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Milton Model

By Roger Ellerton Phd, ISP, CMC, Renewal Technologies Inc. www.renewal.ca

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The Meta Model assists a client to be more specific or precise about his problem and as a result he begins to discover possible resources or solutions to his problem. Gregory Bateson was enthusiastic about this approach and he was also aware of the work of Milton Erickson who was also getting great results with his clients, but in a different way -- being vague rather than specific, the exact opposite of the Meta Model. Bateson encouraged John Grinder and Richard Bandler to meet Erickson and discover why he was so successful. Their description of Erickson’s methods became known as the Milton Model - an approach opposite to the Meta Model, yet an equally useful tool for personal change and human communication.

“The Milton Model is a way of using language to induce and maintain trance in order to contact hidden resources of our personality. It follows the way the mind works naturally. Trance is a state where you are highly motivated to learn from your unconscious mind in an inner directed way. It is not a passive state, nor are you under another’s influence. There is co-operation between client and therapist, the client’s responses letting the therapist know what to do next.”(pp. 113-114)

Introducing NLP: Psychological Skills for Understanding and Influencing People, Joseph O’Connor and John Seymour; Thorsons, Hammersmith, London, 1995.

Milton Erickson

Milton Erickson was generally regarded as the foremost hypnotherapist of his time. He worked with trance and cleverly structured sentences full of vague meanings to help his clients discover how to address their problems and the resources that they already had available to them. Erickson’s success was based on his ability to read non-verbal behaviour (sensory acuity), his ability to establish rapport with his clients, his skill with language patterns and his beliefs about his clients -- some of his beliefs appear in the list of NLP Presuppositions. For example:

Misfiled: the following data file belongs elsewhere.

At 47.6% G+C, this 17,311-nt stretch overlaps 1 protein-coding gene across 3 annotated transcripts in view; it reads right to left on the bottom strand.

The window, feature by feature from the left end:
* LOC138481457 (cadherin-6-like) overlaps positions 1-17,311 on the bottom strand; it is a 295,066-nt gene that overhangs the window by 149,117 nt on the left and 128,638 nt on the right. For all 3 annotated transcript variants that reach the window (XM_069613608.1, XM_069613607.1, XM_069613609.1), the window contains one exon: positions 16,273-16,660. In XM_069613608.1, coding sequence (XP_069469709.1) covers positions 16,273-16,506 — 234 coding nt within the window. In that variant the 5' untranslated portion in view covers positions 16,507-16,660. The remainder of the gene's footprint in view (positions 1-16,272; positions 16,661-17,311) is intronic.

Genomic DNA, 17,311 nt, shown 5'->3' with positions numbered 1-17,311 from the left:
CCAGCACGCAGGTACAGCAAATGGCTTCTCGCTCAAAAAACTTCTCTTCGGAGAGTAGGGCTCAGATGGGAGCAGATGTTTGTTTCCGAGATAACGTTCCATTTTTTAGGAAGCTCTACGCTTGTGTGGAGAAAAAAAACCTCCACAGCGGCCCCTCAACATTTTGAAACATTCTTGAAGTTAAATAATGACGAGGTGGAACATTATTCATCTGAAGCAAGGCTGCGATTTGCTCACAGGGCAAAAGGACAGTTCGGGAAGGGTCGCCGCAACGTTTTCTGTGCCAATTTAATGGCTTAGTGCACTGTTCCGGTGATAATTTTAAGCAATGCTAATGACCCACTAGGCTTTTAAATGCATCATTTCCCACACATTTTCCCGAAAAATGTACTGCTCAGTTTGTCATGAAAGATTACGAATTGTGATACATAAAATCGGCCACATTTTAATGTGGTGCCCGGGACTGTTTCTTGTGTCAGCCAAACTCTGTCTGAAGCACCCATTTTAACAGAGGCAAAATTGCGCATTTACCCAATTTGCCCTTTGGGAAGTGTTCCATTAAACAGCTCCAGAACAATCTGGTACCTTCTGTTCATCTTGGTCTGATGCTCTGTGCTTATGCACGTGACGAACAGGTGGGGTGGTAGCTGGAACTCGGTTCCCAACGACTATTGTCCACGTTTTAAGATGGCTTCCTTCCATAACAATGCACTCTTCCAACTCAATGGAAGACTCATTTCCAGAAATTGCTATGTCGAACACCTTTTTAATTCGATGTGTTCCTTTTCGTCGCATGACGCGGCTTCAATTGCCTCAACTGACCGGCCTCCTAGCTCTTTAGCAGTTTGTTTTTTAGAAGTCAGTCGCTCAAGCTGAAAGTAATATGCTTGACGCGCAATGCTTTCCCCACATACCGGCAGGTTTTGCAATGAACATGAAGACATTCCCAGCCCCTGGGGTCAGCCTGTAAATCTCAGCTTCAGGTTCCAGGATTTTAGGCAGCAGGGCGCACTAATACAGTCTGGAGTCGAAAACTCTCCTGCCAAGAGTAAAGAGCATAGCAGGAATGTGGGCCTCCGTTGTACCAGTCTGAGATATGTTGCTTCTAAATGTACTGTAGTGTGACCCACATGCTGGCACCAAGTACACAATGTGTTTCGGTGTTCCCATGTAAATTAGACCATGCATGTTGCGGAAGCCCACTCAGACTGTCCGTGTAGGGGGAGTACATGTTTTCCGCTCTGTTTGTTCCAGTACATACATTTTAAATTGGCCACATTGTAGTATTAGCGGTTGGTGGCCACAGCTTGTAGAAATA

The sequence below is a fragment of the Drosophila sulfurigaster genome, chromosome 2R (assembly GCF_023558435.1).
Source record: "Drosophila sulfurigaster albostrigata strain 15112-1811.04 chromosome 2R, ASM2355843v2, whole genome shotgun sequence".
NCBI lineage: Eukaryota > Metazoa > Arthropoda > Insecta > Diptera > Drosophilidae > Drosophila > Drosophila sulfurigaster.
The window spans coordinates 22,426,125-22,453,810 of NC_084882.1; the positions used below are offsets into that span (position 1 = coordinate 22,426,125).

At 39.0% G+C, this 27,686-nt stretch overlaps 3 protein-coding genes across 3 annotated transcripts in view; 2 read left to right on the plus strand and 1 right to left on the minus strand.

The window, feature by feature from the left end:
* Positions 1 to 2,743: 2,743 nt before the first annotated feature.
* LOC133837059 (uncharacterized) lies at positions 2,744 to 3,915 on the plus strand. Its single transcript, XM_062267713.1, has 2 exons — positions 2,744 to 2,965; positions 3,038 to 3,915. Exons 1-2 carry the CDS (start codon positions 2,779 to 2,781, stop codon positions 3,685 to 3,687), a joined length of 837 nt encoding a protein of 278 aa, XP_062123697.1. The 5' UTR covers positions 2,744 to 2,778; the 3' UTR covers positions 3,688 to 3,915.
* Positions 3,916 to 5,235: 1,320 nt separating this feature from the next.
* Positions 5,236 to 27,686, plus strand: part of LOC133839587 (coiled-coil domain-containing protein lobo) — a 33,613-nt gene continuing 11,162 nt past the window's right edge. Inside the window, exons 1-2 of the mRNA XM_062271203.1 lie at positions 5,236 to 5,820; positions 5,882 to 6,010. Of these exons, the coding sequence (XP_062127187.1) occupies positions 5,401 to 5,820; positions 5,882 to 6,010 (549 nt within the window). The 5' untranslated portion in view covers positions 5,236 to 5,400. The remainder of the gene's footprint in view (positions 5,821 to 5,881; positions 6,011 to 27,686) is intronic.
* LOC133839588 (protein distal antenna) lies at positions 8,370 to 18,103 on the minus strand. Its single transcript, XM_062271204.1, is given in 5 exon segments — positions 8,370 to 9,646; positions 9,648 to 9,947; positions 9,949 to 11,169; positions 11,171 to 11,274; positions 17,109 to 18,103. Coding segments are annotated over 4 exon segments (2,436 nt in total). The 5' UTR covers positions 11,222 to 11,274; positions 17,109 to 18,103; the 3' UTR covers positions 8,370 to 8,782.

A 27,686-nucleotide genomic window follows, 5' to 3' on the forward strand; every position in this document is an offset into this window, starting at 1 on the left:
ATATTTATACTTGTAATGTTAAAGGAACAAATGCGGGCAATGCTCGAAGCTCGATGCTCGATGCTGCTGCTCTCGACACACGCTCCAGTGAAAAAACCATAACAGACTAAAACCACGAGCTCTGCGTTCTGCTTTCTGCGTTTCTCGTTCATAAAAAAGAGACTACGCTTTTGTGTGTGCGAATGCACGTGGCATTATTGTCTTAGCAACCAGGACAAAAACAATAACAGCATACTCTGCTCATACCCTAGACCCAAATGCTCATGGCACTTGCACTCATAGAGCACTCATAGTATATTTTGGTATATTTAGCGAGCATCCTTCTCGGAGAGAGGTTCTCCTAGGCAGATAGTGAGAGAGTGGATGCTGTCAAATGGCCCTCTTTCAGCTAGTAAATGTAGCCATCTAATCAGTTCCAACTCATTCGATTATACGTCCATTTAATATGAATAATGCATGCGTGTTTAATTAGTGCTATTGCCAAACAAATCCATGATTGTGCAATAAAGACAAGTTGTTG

• Every behaviour has a positive intention.
  • This is the best choice available to a person given the circumstances as they see it.
  • Respect for the other person’s model of the world.
  • Resistance in a client is due to a lack of rapport. That is there are no resistant clients, only inflexible therapists.

Erickson would also pace a client’s experience and then begin to lead them into trance (or downtime). In NLP terms, uptime is when your senses are focused on the outside world, while downtime is related to your inner thoughts. The Meta Model is associated with uptime (i.e. who, what, how specifically), while the Milton Model is associated with downtime. As we go through our daily activities, we are continually cycling through uptime and downtime and are often somewhere in between.

Pacing and Leading

To pace a client, begin by matching and mirroring her physiology, choice of words, tone of voice, etc., then make reference to what she would most likely be seeing, hearing, feeling or thinking (e.g. “As you notice the lights slowly dimming …” or “As you hear my voice …” or As you feel the chair on your back …”, or “As you wonder …”) while speaking slowly in a soft tonally and pacing your speech to her breathing. To lead her into downtime, you would begin to focus her attention inward by saying something such as “You may notice how easy it is to close your eyes whenever you wish to feel more relaxed …”